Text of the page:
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Saying that attitudes are contagious may sound trite, but we don’t have to look far to see evidence of their power. We hear comments like, “She lights up a room.” “I feel better just being around her.” “He brings out my best self.” “Her ‘can do’ approach makes me want to try harder.”

We’ve all had experiences in which we’ve made similar observations. These are examples of evidence that attitudes are, in fact, contagious. How we feel, how we relate, and how we communicate can have a powerful effect on those with whom we interact.

The potential for attitudes to influence is a source of power we can tap in our work with students, colleagues, and others. However, we need to be authentic in our emotions, open in our approach, and generous in sharing our attitudes.

It’s also true that the influence of our attitudes can be positive or negative. They can pull people down or lift them up. The choice is ours. Of course, we tend to accomplish more by creating hope and sharing possibilities than by spreading fear and sowing doubt. Let’s explore five attitudes worth spreading regardless of the context or our role.

First is optimism. Optimism injects energy and draws attention to possibilities and opportunities. Optimistic people see the future as inviting, filled with choices, and bursting with potential. While not everyone necessarily will share unbounded optimism, being around an optimistic person tempts us to see the “upside” of situations and consider the good things we might experience.

The second contagious attitude is curiosity. Curiosity leads us to explore and keeps us at the leading edge of learning. Curiosity might be thought of as a virtual radar to notice and explore what’s happening around us. Being around someone who asks interesting and smart questions can quickly build an urge to wonder and explore.

Third is confidence. Responsible, grounded confidence grows out of experience and a belief in our skills. It relies on the understanding that we have the capacity to meet and overcome challenges with good strategy, through smart effort, and by drawing on resources around us. Confidence provides the reassurance necessary to take responsible risks. Confidence spreads when we believe in the worth, talents, and potential of those around us.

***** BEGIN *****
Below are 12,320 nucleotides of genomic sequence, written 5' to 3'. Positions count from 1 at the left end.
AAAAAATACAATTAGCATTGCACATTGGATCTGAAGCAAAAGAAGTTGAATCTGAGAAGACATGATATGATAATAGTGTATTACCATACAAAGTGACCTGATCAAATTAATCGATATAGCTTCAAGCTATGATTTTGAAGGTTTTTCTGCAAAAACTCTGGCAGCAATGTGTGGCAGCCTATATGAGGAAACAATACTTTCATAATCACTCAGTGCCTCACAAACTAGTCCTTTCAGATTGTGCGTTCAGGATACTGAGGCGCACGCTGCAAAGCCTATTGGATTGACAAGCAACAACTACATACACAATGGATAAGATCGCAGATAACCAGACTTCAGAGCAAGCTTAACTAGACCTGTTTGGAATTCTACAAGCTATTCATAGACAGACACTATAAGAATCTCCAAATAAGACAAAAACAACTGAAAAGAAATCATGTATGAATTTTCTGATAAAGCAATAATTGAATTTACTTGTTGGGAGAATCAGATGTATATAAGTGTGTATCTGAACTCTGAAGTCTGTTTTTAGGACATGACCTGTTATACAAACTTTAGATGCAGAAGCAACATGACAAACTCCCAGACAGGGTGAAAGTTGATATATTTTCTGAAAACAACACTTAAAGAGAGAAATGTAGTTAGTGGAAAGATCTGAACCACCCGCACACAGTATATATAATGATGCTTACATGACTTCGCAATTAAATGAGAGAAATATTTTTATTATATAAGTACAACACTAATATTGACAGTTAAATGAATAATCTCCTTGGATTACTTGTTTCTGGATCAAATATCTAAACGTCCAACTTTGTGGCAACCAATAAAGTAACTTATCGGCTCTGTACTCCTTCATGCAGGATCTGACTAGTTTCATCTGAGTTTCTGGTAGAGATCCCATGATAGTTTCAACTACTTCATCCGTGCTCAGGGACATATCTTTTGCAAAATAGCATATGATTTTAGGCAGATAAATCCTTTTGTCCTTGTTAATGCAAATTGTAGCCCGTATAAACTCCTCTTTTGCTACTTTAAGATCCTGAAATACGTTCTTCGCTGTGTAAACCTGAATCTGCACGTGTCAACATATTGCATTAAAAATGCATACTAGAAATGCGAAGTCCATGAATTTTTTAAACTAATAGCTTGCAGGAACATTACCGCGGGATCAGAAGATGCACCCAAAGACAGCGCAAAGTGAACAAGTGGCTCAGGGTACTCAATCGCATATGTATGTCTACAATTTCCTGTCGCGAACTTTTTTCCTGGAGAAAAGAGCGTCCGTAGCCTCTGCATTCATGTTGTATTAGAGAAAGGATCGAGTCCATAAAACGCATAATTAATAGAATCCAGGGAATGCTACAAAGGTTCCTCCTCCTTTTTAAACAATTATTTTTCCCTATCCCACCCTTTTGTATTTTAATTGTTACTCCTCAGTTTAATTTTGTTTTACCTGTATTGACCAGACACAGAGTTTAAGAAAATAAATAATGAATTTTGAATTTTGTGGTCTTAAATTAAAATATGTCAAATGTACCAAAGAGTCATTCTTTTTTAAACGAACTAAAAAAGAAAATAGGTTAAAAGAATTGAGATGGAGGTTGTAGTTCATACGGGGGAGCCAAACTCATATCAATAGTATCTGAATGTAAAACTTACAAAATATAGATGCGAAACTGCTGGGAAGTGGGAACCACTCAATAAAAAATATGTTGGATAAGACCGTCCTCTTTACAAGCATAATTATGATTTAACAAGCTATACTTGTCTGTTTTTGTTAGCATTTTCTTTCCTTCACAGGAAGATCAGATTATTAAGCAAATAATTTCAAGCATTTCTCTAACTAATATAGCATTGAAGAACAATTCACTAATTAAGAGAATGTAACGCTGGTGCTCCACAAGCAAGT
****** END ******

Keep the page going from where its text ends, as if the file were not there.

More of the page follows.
The fourth attitude worth spreading is empathy. Empathy involves our listening, responding, and seeing the world through someone else’s eyes. Empathy is a search to understand and an effort to build a connection. Genuinely caring for someone is an act of respect. Empathy lifts rather than pities the condition of another. Experiencing empathy can lead to a desire to show the same respect and care for someone else.

Fifth is gratitude. Gratitude is an appreciation for what’s good, even when things are bad. We can feel grateful in the context of tragedy or triumph. Acting on feelings of gratitude can lead to greater patience, decreased depression, increased wisdom, and higher levels of generosity, patience, and perseverance. Gratitude focuses our attention and emotions on others rather than being self-centered. Gratitude can lead us to move past quick, superficial expressions of thanks to pause and feel the emotion of the moment. Being in the presence of someone who practices gratitude is comfortable and refreshing and often stimulates a wish to nurture the same feelings in others.

Of course, these five attitudes aren’t the only attitudes that are contagious. However, sharing and spreading these attitudes will not only make us and others feel better, but they can also make us more successful.

Thought for the Week

Finding ways to engage students, increase learning efficiency, and extending recall of what students learn can be a constant quest. Fortunately, designing activities and employing strategies that release the flow of dopamine in our students’ brains can help us to meet this challenge, especially now.

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